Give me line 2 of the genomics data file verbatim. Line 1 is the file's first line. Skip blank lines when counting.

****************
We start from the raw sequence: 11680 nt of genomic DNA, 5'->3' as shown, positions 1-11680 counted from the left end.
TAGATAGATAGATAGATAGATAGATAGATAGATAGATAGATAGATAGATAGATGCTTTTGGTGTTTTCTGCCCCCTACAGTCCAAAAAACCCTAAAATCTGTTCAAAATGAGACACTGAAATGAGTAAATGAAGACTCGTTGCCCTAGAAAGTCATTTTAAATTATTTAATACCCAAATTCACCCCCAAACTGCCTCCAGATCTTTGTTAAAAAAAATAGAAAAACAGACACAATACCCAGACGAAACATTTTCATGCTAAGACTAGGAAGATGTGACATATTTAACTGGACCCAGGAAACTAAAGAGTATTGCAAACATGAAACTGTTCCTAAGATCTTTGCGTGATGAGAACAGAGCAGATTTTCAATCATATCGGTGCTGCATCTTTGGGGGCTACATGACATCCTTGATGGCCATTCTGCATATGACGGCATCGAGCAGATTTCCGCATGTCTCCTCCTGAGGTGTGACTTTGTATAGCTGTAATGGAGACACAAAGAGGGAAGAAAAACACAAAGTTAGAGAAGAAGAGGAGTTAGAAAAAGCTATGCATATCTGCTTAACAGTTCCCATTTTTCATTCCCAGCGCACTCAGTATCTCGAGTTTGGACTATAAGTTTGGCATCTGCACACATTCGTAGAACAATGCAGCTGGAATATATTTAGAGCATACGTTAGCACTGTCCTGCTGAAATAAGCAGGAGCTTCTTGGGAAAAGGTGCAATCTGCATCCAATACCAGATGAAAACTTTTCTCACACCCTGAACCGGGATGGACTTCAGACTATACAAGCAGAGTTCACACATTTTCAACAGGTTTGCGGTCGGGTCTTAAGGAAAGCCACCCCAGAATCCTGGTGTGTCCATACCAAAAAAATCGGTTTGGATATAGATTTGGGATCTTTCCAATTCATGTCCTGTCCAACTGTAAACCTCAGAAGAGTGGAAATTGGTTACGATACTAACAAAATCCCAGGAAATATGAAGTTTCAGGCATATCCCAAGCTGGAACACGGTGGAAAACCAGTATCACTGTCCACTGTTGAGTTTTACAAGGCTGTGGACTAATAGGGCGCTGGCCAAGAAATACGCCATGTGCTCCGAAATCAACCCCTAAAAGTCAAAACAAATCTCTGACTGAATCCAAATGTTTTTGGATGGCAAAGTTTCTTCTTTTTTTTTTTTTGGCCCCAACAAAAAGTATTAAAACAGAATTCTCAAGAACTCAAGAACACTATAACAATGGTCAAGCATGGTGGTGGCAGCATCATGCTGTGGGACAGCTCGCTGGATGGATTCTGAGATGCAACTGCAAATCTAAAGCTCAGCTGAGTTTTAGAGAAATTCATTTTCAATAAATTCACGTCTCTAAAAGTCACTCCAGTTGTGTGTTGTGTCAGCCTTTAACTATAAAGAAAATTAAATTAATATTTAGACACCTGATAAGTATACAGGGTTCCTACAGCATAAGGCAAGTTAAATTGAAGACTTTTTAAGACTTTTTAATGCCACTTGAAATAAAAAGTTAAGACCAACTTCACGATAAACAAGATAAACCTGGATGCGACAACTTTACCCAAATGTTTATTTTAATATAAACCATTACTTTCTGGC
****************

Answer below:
TAGATAGATAGATAGATAGATAGATAGATAGATAGATAGATAGATAGATAGATGCTTTTGGTGTTTTCTGCCCCCTACAGTCCAAAAAACCCTAAAATCTGTTCAAAATGAGACACTGAAATGAGTAAATGAAGACTCGTTGCCCTAGAAAGTCATTTTAAATTATTTAATACCCAAATTCACCCCCAAACTGCCTCCAGATCTTTGTTAAAAAAAATAGAAAAACAGACACAATACCCAGACGAAACATTTTCATGCTAAGACTAGGAAGATGTGACATATTTAACTGGACCCAGGAAACTAAAGAGTATTGCAAACATGAAACTGTTCCTAAGATCTTTGCGTGATGAGAACAGAGCAGATTTTCAATCATATCGGTGCTGCATCTTTGGGGGCTACATGACATCCTTGATGGCCATTCTGCATATGACGGCATCGAGCAGATTTCCGCATGTCTCCTCCTGAGGTGTGACTTTGTATAGCTGTAATGGAGACACAAAGAGGGAAGAAAAACACAAAGTTAGAGAAGAAGAGGAGTTAGAAAAAGCTATGCATATCTGCTTAACAGTTCCCATTTTTCATTCCCAGCGCACTCAGTATCTCGAGTTTGGACTATAAGTTTGGCATCTGCACACATTCGTAGAACAATGCAGCTGGAATATATTTAGAGCATACGTTAGCACTGTCCTGCTGAAATAAGCAGGAGCTTCTTGGGAAAAGGTGCAATCTGCATCCAATACCAGATGAAAACTTTTCTCACACCCTGAACCGGGATGGACTTCAGACTATACAAGCAGAGTTCACACATTTTCAACAGGTTTGCGGTCGGGTCTTAAGGAAAGCCACCCCAGAATCCTGGTGTGTCCATACCAAAAAAATCGGTTTGGATATAGATTTGGGATCTTTCCAATTCATGTCCTGTCCAACTGTAAACCTCAGAAGAGTGGAAATTGGTTACGATACTAACAAAATCCCAGGAAATATGAAGTTTCAGGCATATCCCAAGCTGGAACACGGTGGAAAACCAGTATCACTGTCCACTGTTGAGTTTTACAAGGCTGTGGACTAATAGGGCGCTGGCCAAGAAATACGCCATGTGCTCCGAAATCAACCCCTAAAAGTCAAAACAAATCTCTGACTGAATCCAAATGTTTTTGGATGGCAAAGTTTCTTCTTTTTTTTTTTTTGGCCCCAACAAAAAGTATTAAAACAGAATTCTCAAGAACTCAAGAACACTATAACAATGGTCAAGCATGGTGGTGGCAGCATCATGCTGTGGGACAGCTCGCTGGATGGATTCTGAGATGCAACTGCAAATCTAAAGCTCAGCTGAGTTTTAGAGAAATTCATTTTCAATAAATTCACGTCTCTAAAAGTCACTCCAGTTGTGTGTTGTGTCAGCCTTTAACTATAAAGAAAATTAAATTAATATTTAGACACCTGATAAGTATACAGGGTTCCTACAGCATAAGGCAAGTTAAATTGAAGACTTTTTAAGACTTTTTAATGCCACTTGAAATAAAAAGTTAAGACCAACTTCACGATAAACAAGATAAACCTGGATGCGACAACTTTACCCAAATGTTTATTTTAATATAAACCATTACTTTCTGGC